Tim Fehlbaum's Hell takes place in the not so distant future where our greatest source of light and warmth, the sun,has rebelled against us, scorching the earth to the point which all that exists is a barren wasteland. Marie and her little sister Leonie are headed towards the mountains with Philip, a somewhat trustworthy man. Rumors suggest that water may still exist in the region but on there arrival they are ambushed, forcing them to fight for their lives. Featuring a contained story that spends time with its characters, Hell starts off very strong. The time neccessary is spent to develop these characters, at least enough to the point that the audience genuinely becomes invested in their struggle. When the three protagonists meet these mountain people, who serve as the main protagonists, the film loses a lot of its luster. The story feels less contained, outgrowing the suspense and tension it had build up early on with many familiar horror tropes that really hurt the film's ability to be distinct. That being said, Hell deserves praise for the way it portrays its antagonists as people who are just trying to surprise. They aren't painted as complete monsters but rather people who are simply trying to maintain their way of life. There is a scene towards the very end of the film that really captures this notion that these people are not very different than Marie and Leonie, having family and loved ones themselves, they just are willing to do more heinous acts in order to survive. Another aspect I liked is that Hell doesn't feel a need to go into torture porn levels of gore, opting instead to leave the gruesome horror up to the viewer's imagination, which more so than no amplifies the horror. Hell is not a great horror film by any means, with the second half of the film becoming very lazy from a narrative standpoint, but it does enough things right to make it a serviceable horror film.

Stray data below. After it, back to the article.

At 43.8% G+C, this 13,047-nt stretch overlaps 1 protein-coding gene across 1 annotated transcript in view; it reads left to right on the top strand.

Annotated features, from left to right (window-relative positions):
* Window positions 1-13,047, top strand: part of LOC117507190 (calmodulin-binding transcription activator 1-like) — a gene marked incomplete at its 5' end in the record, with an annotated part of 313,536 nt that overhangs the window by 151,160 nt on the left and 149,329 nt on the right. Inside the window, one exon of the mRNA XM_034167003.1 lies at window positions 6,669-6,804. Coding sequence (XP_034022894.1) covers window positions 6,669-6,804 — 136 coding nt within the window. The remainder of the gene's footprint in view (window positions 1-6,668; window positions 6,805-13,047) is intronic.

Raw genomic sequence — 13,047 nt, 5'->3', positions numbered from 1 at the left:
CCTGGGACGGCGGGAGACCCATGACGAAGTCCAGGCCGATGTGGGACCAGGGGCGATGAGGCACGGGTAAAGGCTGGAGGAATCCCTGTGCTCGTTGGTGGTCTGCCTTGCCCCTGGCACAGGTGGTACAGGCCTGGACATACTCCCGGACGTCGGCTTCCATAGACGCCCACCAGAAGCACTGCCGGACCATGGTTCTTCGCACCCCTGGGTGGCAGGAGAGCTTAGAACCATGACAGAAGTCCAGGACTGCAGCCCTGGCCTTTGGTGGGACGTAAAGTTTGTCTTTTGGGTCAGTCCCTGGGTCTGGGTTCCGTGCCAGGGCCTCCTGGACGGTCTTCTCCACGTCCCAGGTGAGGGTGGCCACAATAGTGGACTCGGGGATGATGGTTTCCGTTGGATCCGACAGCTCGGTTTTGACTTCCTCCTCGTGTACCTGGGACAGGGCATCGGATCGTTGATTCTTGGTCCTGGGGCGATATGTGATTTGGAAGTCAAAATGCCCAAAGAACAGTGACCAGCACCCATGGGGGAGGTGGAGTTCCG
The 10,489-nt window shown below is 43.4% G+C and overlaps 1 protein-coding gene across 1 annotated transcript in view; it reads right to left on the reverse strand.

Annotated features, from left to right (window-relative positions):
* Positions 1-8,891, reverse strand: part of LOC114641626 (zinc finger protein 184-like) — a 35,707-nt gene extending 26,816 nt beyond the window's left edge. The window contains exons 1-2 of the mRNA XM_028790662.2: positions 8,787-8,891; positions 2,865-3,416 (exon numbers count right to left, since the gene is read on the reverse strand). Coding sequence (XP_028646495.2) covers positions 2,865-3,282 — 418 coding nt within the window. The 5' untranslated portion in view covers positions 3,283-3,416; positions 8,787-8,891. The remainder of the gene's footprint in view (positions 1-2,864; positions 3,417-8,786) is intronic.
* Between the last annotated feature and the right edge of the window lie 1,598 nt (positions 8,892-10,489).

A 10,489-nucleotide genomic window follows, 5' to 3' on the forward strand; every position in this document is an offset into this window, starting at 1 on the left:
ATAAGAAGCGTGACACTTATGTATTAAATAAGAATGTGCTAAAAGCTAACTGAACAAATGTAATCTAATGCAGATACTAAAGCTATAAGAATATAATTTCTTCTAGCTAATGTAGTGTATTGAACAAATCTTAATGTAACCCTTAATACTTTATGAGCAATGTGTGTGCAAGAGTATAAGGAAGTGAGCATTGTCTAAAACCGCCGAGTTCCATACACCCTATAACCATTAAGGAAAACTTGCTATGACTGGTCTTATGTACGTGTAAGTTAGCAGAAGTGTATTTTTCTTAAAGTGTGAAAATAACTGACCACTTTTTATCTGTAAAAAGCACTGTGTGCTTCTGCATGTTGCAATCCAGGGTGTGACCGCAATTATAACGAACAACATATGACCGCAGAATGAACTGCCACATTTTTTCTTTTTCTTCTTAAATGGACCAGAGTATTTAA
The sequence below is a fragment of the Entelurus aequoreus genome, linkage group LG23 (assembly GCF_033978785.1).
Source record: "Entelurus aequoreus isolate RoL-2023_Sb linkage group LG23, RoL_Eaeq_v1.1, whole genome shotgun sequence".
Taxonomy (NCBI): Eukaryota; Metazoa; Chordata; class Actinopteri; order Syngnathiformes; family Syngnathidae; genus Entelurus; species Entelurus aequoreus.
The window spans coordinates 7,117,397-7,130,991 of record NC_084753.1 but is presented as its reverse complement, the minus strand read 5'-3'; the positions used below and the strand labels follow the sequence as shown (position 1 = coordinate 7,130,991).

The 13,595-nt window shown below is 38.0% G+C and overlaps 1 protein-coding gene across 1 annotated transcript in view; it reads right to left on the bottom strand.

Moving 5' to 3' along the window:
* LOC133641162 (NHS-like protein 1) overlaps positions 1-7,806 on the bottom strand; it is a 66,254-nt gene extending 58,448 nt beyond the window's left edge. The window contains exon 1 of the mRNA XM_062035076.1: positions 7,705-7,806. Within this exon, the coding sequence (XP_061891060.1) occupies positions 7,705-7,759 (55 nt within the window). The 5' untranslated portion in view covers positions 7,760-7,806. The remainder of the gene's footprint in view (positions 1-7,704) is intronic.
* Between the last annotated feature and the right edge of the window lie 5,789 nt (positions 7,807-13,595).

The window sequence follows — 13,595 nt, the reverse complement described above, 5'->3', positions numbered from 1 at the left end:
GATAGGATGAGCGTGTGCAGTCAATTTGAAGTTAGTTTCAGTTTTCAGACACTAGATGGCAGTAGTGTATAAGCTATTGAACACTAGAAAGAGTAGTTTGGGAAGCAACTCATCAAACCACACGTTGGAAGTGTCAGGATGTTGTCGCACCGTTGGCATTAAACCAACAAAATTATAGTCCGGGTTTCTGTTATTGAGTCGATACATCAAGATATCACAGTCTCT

Love of all things cinema brought me here.